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A certain holy monk was taken in a dream by his guardian angel and shown a vast plain covered with many cities and men. On one side of the plain, a rushing spring of water came forth from a hillside and divided into seven clear streams, which flowed down into the plain. At the other side of the plain, another fountain rushed up from a dark cave and also spread out into seven streams.
He watched the streams that came from the cave and saw many people drinking eagerly from their waters, which were sweet to taste. Soon after drinking the water, though, these people were seized with violent pains and vomiting, and many died.
"That is the plain of self-will," said the angel. "And its seven poisonous streams are the seven deadly sins. Now, look across the plain to where the seven rivers of life take their rise from the hill of Calvary."
The seven rivers of life were not so sweet to the taste, but they had great powers. The sick who drank from them were healed, the old were made young again, the ugly became beautiful and, in some of the rivers, the dead were brought back to life.
The seven poisonous rivers are the seven capital sins: pride, avarice, lust, envy, gluttony, anger and sloth. The seven rivers coming from Calvary are the sacraments: baptism, confirmation, the Holy Eucharist, penance (confession), anointing of the sick, Holy Orders and holy matrimony.
Paragraph 1084 of the Catechism of the Catholic Church explains, "The sacraments are perceptible signs (words and actions) accessible to our human nature. By the action of Christ and the power of the Holy Spirit, they make present efficaciously the grace they signify."
All seven sacraments were instituted by Christ, and all can have their basis demonstrated in Sacred Scripture. Most of us take them for granted. But the sacraments are the very life-giving blood flow of the Church. Without the sacraments, we'd all be doomed. They're as important to our spiritual and eternal life as air, food and water are to physical life.
All of the sacraments either give or increase sanctifying grace, depending on the sacrament and the state of one's soul at the time of reception. Sanctifying grace is best described as "God's life in us." In other words, one can't get to Heaven without sanctifying grace. If one dies with the absence of sanctifying grace in the soul, one goes to an eternity in Hell. Sanctifying grace can't be acquired after death in Purgatory because there are no second chances after death, and death never announces itself before it comes.
Being in possession of sanctifying grace is to be in what's called a "state of grace." Not having sanctifying grace is to be in a state of mortal sin. Being in a state of grace is absolutely necessary in order to receive confirmation, the Holy Eucharist, Holy Orders and matrimony. A state of grace is ordinarily necessary for the anointing of the sick, if the recipient is conscious. Not being in a state of grace when receiving these sacraments is sacrilege — a mortal sin that places that person in jeopardy of Hell.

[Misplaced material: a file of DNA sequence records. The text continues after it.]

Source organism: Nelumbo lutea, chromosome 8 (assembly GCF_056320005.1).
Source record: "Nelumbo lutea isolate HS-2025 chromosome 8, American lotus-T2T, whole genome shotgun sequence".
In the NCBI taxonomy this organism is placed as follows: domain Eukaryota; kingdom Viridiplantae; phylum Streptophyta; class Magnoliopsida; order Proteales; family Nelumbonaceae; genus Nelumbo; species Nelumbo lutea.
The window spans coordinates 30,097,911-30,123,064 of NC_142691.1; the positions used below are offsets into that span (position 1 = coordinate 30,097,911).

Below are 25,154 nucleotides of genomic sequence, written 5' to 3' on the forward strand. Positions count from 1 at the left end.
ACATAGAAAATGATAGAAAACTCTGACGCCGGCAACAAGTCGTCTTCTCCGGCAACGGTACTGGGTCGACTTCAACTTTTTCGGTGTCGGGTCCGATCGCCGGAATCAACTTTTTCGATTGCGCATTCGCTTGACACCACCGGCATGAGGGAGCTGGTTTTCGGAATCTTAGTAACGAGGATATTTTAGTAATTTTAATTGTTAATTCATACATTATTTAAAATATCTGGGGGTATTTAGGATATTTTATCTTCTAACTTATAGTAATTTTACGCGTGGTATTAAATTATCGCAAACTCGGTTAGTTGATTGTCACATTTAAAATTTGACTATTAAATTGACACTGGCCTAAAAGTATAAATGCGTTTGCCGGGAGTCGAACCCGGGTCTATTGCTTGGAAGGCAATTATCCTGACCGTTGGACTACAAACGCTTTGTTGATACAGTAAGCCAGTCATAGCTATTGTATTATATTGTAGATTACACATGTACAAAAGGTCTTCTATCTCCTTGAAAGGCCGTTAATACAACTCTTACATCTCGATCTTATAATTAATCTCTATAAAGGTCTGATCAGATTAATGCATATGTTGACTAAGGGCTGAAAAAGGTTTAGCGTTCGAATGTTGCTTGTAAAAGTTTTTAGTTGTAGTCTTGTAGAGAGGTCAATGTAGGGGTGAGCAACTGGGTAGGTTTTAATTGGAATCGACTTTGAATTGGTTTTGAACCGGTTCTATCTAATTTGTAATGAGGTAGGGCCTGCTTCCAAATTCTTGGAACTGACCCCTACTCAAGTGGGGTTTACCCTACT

The sacraments are grouped into three separate categories: the sacraments of initiation, reconciliation and vocation.
The sacraments of initiation are baptism, confirmation and the Holy Eucharist. They're called sacraments of initiation because these are the sacraments through which we begin the Christian life.
The sacraments of reconciliation are penance and the anointing of the sick. They're called sacraments of reconciliation because they reconcile us to God. The primary work of the anointing of the sick is to bring spiritual healing to the soul and sometimes also the natural healing of the body.
The sacraments of vocation are Holy Orders and holy matrimony. They're vocational sacraments because the priestly state and the married state are lifelong vocational commitments.
Some of the sacraments — baptism, confirmation and Holy Orders — can only be received once because they place an indelible mark (called a character) on the soul. This character is visible to God, His angels and saints in Heaven, and to the demons. Indeed, the mark of Christ mentioned in Revelation is the character on the soul from these sacraments, as opposed to the mark of the Beast mentioned in the same book.
There are two elements necessary to constitute a true sacrament: matter and form.
"Matter" is some sensible, concrete thing or action. Examples would be the water in baptism or the bread and wine used when confecting the Holy Eucharist. "Form" refers to the essential words used by the minister of the sacrament. Examples here would be "this is My Body" in the Holy Eucharist or "I absolve you from your sins" in the sacrament of penance. Both the matter and form must be used at the same time and by the same minister to produce a valid sacrament.
The minister of the sacrament is a person who has received from Jesus the authority to act for Him in giving that particular sacrament. The ordinary minister of a sacrament is usually a priest (which includes a bishop). Sometimes, the ordinary minister can be a deacon. In Holy Orders, the ordinary minister is always and only a bishop. In the case of matrimony, the ordinary ministers, believe it or not, are the bride and groom. There can be an extraordinary minister in the case of baptism, but only under (you guessed it), extraordinary circumstances.
The effectiveness of a sacrament does not depend upon the holiness of the minister. This is because the sacraments work in a manner called ex opere operato; that is, "from the work performed." The only limiting factor to the measure of grace Jesus imparts through a sacrament is the disposition of the person receiving the sacrament.